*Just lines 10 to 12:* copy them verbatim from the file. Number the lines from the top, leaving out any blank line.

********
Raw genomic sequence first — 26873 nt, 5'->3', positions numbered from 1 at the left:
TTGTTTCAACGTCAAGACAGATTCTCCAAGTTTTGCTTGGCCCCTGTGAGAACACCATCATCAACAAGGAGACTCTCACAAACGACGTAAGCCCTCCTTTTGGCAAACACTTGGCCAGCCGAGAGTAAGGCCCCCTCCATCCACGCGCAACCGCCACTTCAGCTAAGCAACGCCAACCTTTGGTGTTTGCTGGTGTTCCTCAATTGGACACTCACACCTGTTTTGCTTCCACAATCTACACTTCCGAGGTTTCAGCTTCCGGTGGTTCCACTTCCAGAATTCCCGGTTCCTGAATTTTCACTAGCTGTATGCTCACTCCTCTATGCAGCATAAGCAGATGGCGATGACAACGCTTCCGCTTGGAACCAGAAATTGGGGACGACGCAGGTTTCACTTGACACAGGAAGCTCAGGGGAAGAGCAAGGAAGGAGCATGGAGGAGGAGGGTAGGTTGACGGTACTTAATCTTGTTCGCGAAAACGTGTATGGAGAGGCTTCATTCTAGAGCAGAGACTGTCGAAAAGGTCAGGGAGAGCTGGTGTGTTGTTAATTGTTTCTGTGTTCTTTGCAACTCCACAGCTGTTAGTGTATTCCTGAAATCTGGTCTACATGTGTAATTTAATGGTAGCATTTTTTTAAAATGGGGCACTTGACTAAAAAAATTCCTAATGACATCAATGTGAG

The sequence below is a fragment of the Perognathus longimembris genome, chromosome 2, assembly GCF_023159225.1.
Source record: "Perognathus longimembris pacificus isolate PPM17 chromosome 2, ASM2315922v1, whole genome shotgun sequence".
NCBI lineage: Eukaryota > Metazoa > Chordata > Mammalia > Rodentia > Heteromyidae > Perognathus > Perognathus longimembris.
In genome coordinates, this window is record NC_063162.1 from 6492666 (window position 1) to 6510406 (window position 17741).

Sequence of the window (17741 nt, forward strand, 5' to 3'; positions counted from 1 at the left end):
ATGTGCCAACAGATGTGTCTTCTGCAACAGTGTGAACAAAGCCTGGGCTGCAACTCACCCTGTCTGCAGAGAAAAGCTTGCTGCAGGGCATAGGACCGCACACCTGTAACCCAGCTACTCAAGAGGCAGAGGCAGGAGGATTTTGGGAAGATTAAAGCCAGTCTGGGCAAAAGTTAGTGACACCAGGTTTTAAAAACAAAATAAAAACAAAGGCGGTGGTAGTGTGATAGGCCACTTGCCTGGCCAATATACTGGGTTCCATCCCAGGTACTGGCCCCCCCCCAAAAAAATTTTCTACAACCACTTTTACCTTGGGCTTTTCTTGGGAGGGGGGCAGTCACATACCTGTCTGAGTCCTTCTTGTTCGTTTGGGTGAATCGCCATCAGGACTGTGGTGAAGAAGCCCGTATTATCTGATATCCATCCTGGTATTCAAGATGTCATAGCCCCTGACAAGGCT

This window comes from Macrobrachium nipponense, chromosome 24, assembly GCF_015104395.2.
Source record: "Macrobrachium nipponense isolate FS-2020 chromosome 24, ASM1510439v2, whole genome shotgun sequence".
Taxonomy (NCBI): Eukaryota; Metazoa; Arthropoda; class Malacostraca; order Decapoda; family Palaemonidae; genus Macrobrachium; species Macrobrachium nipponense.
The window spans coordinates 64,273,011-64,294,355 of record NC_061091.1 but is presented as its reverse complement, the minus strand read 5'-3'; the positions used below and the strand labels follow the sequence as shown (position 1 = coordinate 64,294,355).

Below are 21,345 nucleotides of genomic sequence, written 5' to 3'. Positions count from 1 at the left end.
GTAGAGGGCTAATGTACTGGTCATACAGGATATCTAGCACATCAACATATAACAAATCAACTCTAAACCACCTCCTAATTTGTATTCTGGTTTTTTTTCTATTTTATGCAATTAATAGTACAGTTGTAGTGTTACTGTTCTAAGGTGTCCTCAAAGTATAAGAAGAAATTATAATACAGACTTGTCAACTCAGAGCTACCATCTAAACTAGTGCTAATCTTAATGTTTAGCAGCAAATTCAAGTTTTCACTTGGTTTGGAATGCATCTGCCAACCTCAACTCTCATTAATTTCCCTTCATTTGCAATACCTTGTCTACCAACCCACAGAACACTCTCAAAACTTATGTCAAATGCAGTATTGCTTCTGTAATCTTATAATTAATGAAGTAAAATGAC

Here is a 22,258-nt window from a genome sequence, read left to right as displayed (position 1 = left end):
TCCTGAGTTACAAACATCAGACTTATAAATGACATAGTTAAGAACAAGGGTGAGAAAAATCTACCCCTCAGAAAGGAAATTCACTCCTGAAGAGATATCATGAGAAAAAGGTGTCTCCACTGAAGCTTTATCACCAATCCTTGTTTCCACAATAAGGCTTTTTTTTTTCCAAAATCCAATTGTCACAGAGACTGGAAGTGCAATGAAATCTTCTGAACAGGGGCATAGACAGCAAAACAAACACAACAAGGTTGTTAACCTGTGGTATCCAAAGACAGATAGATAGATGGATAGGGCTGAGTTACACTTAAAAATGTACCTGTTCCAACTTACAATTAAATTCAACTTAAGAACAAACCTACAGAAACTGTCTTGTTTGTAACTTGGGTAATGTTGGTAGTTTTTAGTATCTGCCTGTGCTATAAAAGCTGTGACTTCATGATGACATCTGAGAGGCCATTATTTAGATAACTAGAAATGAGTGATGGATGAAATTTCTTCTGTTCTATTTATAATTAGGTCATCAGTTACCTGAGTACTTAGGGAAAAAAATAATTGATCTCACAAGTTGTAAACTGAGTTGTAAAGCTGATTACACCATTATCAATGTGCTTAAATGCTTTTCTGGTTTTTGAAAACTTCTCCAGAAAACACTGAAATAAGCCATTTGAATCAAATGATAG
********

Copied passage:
Source record: "Macrobrachium nipponense isolate FS-2020 chromosome 24, ASM1510439v2, whole genome shotgun sequence".
Taxonomy (NCBI): Eukaryota; Metazoa; Arthropoda; class Malacostraca; order Decapoda; family Palaemonidae; genus Macrobrachium; species Macrobrachium nipponense.
The window spans coordinates 64,273,011-64,294,355 of record NC_061091.1 but is presented as its reverse complement, the minus strand read 5'-3'; the positions used below and the strand labels follow the sequence as shown (position 1 = coordinate 64,294,355).